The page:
Can't decide if I like these two boards I made - really open to criticism on these two

  • Advertise with us
Project by Betsy posted 06-22-2016 01:46 AM 5395 views 0 times favorited 31 comments Add to Favorites Watch

i usually don’t’ post projects that I’m not close to 100% happy with but I’ve been vacillating on these two boards.

The first board is maple and walnut. I had a small amount of some In Lace so I decided to try it in the “defect” in the maple. On it’s own with no walnut trim it looks okay. I knew I had to add some contrast to the board – but I’m not sure if I did the right thing. The maple board was 14” to start with – I thought about cutting it down to about 6”. I finally decided to add the walnut trim and see how it looks to decide if I should cut the length of it down. The final board is 6.5” x 14”. Now I’m thinking I really should have made the board shorter – but once I have a finish on a board I hesitate to change it. I thought about also adding more edge boards to make it wider but opted not to. Then there is the trim and how I decided it’s width – I admit that it was haphazard at best. Long and short I’m torn if it’s a good enough board to take to a show. I am one who won’t take a board to a show if i don’t at least like it – I know that’s foolish – certainly someone will like it enough to buy it – but still I hesitate to take it. What is your opinion?

The second board I’ve not liked from the start – it actually looked better before I added the finish. It’s size is 8.5×11. I’ve shown it to several friends and as friends do, I could not get a firm opinion on what they thought. Drives me crazy but sometimes friends are the worst ones to get an honest opinion from. The board is again, maple and walnut. The outside 5 pieces on either side of the middle strip are equally sized and I like that part of the board. The middle strip is a left over from an end grain board. I had several pieces to chose from and I thought the uneven sizes of the alternating board I picked was pleasing. Now I’m thinking the middle board blows the symmetry/balance of the side boards. I’m not a real hard core, everything has to be balanced gal – but I think I went too far past symmetry on this one. What is your opinion?

I really would appreciate some criticism on these – I’m trying to branch my “style” a little past sedate and these two may be too far past sedate.


-- "Our past judges our present." JFK - 1962; American Heritage Magazine

31 comments so far

View Jim Jakosh's profile

Jim Jakosh

27807 posts in 4599 days

#1 posted 06-22-2016 01:52 AM

Nice work. You are you worst critic! You did fine finishing them like that. I think the one on the left could have been enhanced if the light and dark colors could have been continuously gotten smaller from one end- like 2 big ones then 2 a little smaller etc to give it kind of a direction. I do like the symmetry in it with the full length pieces.
Just my view on it…..............Jim

-- Jim Jakosh.....Practical Wood Products...........Learn something new every day!! Variety is the Spice of Life!!

View dalepage's profile


390 posts in 2334 days

#2 posted 06-22-2016 02:56 AM

You seem like a creative person, Betsy.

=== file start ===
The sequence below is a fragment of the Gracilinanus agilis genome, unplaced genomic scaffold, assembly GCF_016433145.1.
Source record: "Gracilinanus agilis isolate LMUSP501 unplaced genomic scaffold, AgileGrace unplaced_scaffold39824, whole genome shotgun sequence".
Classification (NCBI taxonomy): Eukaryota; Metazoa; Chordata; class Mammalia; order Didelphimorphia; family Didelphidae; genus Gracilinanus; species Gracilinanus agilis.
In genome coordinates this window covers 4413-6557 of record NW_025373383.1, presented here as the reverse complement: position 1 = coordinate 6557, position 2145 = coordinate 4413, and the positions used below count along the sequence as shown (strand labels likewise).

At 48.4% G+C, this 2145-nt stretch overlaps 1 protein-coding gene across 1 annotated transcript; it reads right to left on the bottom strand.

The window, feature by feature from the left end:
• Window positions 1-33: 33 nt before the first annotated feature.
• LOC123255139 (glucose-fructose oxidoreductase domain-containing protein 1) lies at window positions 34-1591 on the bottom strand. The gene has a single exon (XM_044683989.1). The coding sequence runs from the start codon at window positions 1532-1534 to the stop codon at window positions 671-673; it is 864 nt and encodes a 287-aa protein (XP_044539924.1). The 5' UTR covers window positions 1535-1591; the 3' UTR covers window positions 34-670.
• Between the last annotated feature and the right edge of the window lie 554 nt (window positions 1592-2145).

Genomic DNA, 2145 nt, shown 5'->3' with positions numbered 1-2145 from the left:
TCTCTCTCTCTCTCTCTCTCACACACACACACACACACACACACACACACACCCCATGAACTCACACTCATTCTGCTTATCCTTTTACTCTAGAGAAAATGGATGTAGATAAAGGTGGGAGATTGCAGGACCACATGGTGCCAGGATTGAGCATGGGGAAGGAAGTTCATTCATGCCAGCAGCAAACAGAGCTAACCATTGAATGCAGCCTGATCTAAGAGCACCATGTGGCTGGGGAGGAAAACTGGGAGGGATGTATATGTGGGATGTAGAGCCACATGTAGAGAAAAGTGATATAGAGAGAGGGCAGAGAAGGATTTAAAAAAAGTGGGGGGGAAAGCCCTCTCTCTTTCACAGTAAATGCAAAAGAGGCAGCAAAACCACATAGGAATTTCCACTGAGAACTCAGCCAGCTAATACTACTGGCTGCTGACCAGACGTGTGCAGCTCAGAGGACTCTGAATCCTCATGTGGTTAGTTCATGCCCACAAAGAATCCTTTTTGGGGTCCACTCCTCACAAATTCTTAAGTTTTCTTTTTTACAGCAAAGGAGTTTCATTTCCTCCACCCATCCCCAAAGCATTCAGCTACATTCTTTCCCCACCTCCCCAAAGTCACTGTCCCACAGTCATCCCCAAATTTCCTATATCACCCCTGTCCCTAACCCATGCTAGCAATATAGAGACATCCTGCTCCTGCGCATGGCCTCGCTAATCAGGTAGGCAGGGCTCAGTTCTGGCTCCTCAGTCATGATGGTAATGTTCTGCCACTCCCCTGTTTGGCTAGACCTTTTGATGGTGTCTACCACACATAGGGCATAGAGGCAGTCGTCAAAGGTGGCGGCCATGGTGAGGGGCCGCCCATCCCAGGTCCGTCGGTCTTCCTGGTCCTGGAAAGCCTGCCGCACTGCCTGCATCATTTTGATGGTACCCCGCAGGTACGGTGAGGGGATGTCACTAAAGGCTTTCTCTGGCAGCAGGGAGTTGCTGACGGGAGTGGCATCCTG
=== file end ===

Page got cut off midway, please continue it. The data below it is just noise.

My advice is to make end grain cutting boards. You will expand your design capabilities exponentially, in addition to having a board which will be better suited to the knife’s edge.

-- Dale

View Scott Oldre's profile

Scott Oldre

1128 posts in 4925 days

#3 posted 06-22-2016 03:02 AM

Like them both. Keep’em coming.

-- Scott, Irmo SC

View degoose's profile


7287 posts in 4848 days

#4 posted 06-22-2016 03:18 AM

I do not like them….I like symmetry ....but then beauty is in the eye of the beholder…to the constructive criticism … I think that in the second one the cross pieces in the centre let it down… as to the first the asymmetrical placing of the walnut detracts from the whole effect of the board….IMHO

-- Be safe.

View lew's profile


13547 posts in 5249 days

#5 posted 06-22-2016 03:24 AM

My favorite is the first one. I’m like degoose in that My eye tends to enjoy symmetry.

-- Lew- Time traveler. Purveyor of the Universe's finest custom rolling pins.

View oldnovice's profile


7791 posts in 4861 days

#6 posted 06-22-2016 03:24 AM

I don’t like them because I didn’t make them and I would be proud to call them mine.
I like deviation from the norm and these qualify!
Really nice work.

-- "Facts do not cease to exist because they are ignored." -- Aldous Huxley

View sras's profile


6716 posts in 4623 days

#7 posted 06-22-2016 03:34 AM

I actually was most impressed with the second one (and that’s before I read your post). I thought it was a good job of using asymmetry – especially when surrounded by symmetric sides. Showed a lot of thought…

-- Steve - Impatience is Expensive

View Mike_D_S's profile


810 posts in 3708 days

#8 posted 06-22-2016 04:10 AM

Betsy, first off, nice work and good looking boards. I’m with Steve. I find intentional asymmetry can be a very striking design choice. The second board to me is also the one that draws my eye more strongly.

-- No honey, that's not new, I've had that forever......

View Betsy's profile


3394 posts in 5390 days

#9 posted 06-22-2016 04:35 AM

Thanks for the comments. I’ve been thinking a lot about symmetry and how it affects everything else. Looks like it really does come down to preference on symmetry or asymmetry. I am kind of leaning toward symmetry for straight line boards and asymmetry for boards like the drunken alice boards. Just looking around my house and how I have things arranged will scream symmetry to anyone who really looks at my “decor.”

I’m pretty sure these designs will not be going to my next show. They did take me out of that proverbial comfort zone for a change and there’s nothing wrong with that, I’ll probably experiment a bit more to see if I can find a design that’s symmetrical but not quite “normal” that will suit me better.